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Leo, honouring a volunteer’s support of human rights defenders

By Diane Lemieux

For eight years, Leo Mosselman, shared his expertise in burnout prevention with Shelter City’s human rights defenders. Now, at the age of 77, he is retiring from this volunteer position. In this article, Leo shares his understanding of the importance of wellness, and what he himself gained from his volunteer activities.

Through his career in international development, Leo spent five years in Zambia and another five in Surinam running community support and aid projects. Once he’d returned to live in the Netherlands, he continued to travel around the world, evaluating projects, finding ways to improve them, and identifying financing solutions. Like the work done by human rights defenders, his goal was to help others.

‘We work from our passion. It isn’t just a job. You don’t think, oh it’s five pm, I’ll just stop now because I’ve finished for the day. You can’t stop because you know that people’s lives are affected by what you do.’

This inability to set limits for himself – not even knowing that he might need such limits – cost him three burnouts. The third time, he found himself lying on the couch and advised not to return to work. He had to find something else to do.

‘In the end, I was completely detached from my own body, from my emotions.

‘I thought my body was a sort of vessel designed to carry around my head so I could do my work.’

The lesson of self-care

That’s when Leo did a five-year programme to become a bodywork coach and a Tai Chi instructor. Bodywork is designed to identify the emotional blockages in your body in order to improve wellbeing: Tai Chi is a gentle martial art that uses breathing and physical movement to promote body awareness and wellness. Through his years of study, Leo came to understand that ignoring mental stress and the body’s physical responses to it can lead to burnout. He became much more flexible and fit in his body, and mentally stronger, more resilient than ever before.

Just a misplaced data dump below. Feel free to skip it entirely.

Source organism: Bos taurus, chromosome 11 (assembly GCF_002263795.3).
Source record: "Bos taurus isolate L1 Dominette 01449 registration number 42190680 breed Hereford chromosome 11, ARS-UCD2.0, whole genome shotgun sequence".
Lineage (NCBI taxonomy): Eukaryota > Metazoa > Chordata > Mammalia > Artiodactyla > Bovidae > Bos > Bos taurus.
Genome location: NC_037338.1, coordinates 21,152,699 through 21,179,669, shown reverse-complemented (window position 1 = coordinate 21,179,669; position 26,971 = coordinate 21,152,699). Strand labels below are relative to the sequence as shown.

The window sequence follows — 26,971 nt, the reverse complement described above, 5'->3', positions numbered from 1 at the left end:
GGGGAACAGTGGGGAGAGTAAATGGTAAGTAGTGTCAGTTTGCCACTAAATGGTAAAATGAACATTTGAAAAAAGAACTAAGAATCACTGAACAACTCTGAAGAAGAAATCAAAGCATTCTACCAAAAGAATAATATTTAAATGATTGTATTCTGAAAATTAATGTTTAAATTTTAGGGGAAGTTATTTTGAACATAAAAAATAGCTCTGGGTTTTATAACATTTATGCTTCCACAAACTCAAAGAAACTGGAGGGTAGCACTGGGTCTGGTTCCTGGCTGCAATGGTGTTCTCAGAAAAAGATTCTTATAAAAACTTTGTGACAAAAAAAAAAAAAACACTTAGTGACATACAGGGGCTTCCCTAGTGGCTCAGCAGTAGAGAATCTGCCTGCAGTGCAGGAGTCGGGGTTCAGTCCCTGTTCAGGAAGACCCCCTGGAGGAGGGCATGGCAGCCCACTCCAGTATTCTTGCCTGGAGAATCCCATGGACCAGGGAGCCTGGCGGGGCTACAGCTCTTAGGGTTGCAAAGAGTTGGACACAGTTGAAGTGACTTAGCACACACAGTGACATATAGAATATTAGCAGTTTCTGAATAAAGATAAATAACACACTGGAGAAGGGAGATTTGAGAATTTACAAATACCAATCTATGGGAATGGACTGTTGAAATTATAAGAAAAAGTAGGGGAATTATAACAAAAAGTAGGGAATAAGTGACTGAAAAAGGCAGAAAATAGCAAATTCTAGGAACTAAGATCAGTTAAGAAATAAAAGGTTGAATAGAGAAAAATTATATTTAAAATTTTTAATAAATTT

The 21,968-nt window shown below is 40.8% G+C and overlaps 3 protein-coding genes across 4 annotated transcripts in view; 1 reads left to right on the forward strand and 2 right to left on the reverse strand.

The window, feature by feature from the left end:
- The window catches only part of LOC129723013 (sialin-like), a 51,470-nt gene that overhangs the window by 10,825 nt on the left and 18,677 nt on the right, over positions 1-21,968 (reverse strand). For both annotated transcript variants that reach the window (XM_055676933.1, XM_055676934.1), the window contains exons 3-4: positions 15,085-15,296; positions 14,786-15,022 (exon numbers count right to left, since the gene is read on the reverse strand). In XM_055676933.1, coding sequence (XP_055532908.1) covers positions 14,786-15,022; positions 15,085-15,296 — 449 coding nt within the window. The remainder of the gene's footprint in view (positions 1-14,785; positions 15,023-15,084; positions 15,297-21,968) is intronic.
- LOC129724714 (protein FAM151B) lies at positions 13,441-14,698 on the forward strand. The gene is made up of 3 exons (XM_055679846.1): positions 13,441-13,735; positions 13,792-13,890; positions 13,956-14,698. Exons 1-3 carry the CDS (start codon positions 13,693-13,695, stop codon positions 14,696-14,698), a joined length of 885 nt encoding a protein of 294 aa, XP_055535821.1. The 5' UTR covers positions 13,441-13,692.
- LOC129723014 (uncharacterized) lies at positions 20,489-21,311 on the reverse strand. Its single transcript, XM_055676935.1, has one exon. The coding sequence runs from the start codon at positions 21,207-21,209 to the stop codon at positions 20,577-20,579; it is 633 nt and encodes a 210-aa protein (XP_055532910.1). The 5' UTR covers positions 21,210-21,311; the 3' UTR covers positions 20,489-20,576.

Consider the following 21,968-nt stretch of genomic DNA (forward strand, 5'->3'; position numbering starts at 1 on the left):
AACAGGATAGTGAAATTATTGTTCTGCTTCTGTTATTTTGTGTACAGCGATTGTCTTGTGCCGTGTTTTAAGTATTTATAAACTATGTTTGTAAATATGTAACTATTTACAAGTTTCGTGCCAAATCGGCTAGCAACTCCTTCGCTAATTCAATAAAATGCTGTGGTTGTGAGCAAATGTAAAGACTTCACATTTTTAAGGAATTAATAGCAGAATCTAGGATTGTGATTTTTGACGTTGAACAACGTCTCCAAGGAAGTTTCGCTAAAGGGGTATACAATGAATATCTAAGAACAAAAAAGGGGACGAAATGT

One day, a former colleague and student of Leo’s Tai Chi retreats introduced him to Shelter City. He was impressed with the goals of the programme and the support they provide human rights defenders from around the world. And so he applied to replace the yoga instructor who was retiring, suggesting he teach Tai Chi lessons with the specific aim of imparting wellness techniques to the human rights defenders.

He quickly recognised their difficulty in practising self-care. To many of them, the idea of spending time on one’s own well-being seems selfish. But it’s like in an airplane when they tell you to put on your mask before helping others with theirs. You cannot help others when you’re passed out from lack of oxygen. People generally find ways to cope, to survive, but the sense never doing enough is exhausting.

‘If you see how human rights defenders in their own countries fear for their lives, face actions by their governments or the police or the military to sabotage their work, and you see how they survive and they pick up the ball again and again… that’s a totally different level of stress than what we face here in the Netherlands.’

Passing techniques forward

To Leo, being part of the support programme for human rights defenders was an opportunity to once again help others with the knowledge he’d gain from personal experience. It was also a chance to connect with people from around the world.

‘Everywhere in the world there are people who don’t accept injustice: child labour, violations of human rights, parents who work themselves to the bone to provide a better life for their children… I have enormous respect for those people,’ says Leo. ‘They risk their own lives to work towards creating a better world.’

Contributing to Shelter City in a volunteer capacity he hoped to make a difference, no matter how small.

‘Sometimes you need to get out of your head and into your body to check how you’re doing.’ There are many techniques, activities that can be incorporated into one daily routine, that can have a significant impact on health. For example, creating a routine at the end of the day that allows you to literally shake out stress so that you don’t take it home with you. He shared many relaxation techniques to help people deal with aggression in their daily lives.

Still more than just a job

Leo’s participation in Shelter City didn’t stop at the courses he gave. He also played Saint Nicholas for Sinterklaas. Sharing this Dutch tradition and exchanging gifts always ended in a wider sharing of each other’s cultures, traditions and songs.

After eight years, Leo, a bright-eyed and agile 77-year-old, is retiring from his work with Shelter City. Not surprisingly given the passion with which he has always worked, he finds it hard to stop. ‘It wasn’t enough,’ he said.

‘You can’t really have a big impact on people’s lives with a few hours of training. I would have needed much more time to really help them learn how to build in de-stressing rituals into their daily lives. But I’m glad I was able to contribute something.’

‘It’s the most wonderful thing that can happen between people, I think, the ability to connect on a deeper, human level so that all the superficial differences disappear.’

Do you have skills or experiences that you’d like to share with human rights defenders? Become a Shelter City volunteer!

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